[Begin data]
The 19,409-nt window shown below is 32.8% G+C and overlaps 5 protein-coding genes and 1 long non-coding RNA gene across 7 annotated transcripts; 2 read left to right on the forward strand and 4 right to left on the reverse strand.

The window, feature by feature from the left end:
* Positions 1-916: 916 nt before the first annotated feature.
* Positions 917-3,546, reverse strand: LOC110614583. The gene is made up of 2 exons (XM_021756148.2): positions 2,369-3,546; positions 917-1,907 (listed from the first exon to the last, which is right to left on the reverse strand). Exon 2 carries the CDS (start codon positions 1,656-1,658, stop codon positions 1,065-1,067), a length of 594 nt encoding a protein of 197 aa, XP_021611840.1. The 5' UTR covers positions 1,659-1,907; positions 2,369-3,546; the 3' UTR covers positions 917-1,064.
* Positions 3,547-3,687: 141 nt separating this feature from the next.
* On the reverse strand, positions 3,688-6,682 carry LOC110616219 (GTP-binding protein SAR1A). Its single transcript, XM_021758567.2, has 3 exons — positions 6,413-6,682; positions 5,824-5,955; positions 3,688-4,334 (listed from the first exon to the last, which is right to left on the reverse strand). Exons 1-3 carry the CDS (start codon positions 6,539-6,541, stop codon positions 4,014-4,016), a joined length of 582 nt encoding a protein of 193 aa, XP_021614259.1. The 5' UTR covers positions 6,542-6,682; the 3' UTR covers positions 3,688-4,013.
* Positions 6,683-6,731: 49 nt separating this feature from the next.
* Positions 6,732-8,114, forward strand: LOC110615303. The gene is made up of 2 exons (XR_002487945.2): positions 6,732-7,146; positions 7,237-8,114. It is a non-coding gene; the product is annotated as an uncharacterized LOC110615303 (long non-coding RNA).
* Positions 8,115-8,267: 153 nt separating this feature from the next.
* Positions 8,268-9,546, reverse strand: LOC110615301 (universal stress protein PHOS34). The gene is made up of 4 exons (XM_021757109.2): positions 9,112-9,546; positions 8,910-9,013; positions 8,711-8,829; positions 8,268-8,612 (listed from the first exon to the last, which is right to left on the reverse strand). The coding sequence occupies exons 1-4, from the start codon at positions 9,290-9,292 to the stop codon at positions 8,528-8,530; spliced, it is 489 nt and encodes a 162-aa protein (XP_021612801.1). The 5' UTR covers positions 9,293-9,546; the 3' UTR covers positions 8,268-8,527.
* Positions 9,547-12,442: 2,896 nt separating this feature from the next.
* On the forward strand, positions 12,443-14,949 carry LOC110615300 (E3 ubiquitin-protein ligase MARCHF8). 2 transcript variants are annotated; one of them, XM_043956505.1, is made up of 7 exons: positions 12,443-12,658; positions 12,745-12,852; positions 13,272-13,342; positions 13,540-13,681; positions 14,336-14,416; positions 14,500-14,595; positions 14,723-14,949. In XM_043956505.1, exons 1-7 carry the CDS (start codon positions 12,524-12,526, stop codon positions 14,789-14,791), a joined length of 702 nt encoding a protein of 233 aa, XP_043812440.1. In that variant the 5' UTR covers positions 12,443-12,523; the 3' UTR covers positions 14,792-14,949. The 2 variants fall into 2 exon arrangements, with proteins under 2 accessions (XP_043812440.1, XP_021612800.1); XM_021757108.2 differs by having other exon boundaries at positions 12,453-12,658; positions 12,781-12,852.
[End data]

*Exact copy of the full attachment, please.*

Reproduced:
The 19,409-nt window shown below is 32.8% G+C and overlaps 5 protein-coding genes and 1 long non-coding RNA gene across 7 annotated transcripts; 2 read left to right on the forward strand and 4 right to left on the reverse strand.

The window, feature by feature from the left end:
* Positions 1-916: 916 nt before the first annotated feature.
* Positions 917-3,546, reverse strand: LOC110614583. The gene is made up of 2 exons (XM_021756148.2): positions 2,369-3,546; positions 917-1,907 (listed from the first exon to the last, which is right to left on the reverse strand). Exon 2 carries the CDS (start codon positions 1,656-1,658, stop codon positions 1,065-1,067), a length of 594 nt encoding a protein of 197 aa, XP_021611840.1. The 5' UTR covers positions 1,659-1,907; positions 2,369-3,546; the 3' UTR covers positions 917-1,064.
* Positions 3,547-3,687: 141 nt separating this feature from the next.
* On the reverse strand, positions 3,688-6,682 carry LOC110616219 (GTP-binding protein SAR1A). Its single transcript, XM_021758567.2, has 3 exons — positions 6,413-6,682; positions 5,824-5,955; positions 3,688-4,334 (listed from the first exon to the last, which is right to left on the reverse strand). Exons 1-3 carry the CDS (start codon positions 6,539-6,541, stop codon positions 4,014-4,016), a joined length of 582 nt encoding a protein of 193 aa, XP_021614259.1. The 5' UTR covers positions 6,542-6,682; the 3' UTR covers positions 3,688-4,013.
* Positions 6,683-6,731: 49 nt separating this feature from the next.
* Positions 6,732-8,114, forward strand: LOC110615303. The gene is made up of 2 exons (XR_002487945.2): positions 6,732-7,146; positions 7,237-8,114. It is a non-coding gene; the product is annotated as an uncharacterized LOC110615303 (long non-coding RNA).
* Positions 8,115-8,267: 153 nt separating this feature from the next.
* Positions 8,268-9,546, reverse strand: LOC110615301 (universal stress protein PHOS34). The gene is made up of 4 exons (XM_021757109.2): positions 9,112-9,546; positions 8,910-9,013; positions 8,711-8,829; positions 8,268-8,612 (listed from the first exon to the last, which is right to left on the reverse strand). The coding sequence occupies exons 1-4, from the start codon at positions 9,290-9,292 to the stop codon at positions 8,528-8,530; spliced, it is 489 nt and encodes a 162-aa protein (XP_021612801.1). The 5' UTR covers positions 9,293-9,546; the 3' UTR covers positions 8,268-8,527.
* Positions 9,547-12,442: 2,896 nt separating this feature from the next.
* On the forward strand, positions 12,443-14,949 carry LOC110615300 (E3 ubiquitin-protein ligase MARCHF8). 2 transcript variants are annotated; one of them, XM_043956505.1, is made up of 7 exons: positions 12,443-12,658; positions 12,745-12,852; positions 13,272-13,342; positions 13,540-13,681; positions 14,336-14,416; positions 14,500-14,595; positions 14,723-14,949. In XM_043956505.1, exons 1-7 carry the CDS (start codon positions 12,524-12,526, stop codon positions 14,789-14,791), a joined length of 702 nt encoding a protein of 233 aa, XP_043812440.1. In that variant the 5' UTR covers positions 12,443-12,523; the 3' UTR covers positions 14,792-14,949. The 2 variants fall into 2 exon arrangements, with proteins under 2 accessions (XP_043812440.1, XP_021612800.1); XM_021757108.2 differs by having other exon boundaries at positions 12,453-12,658; positions 12,781-12,852.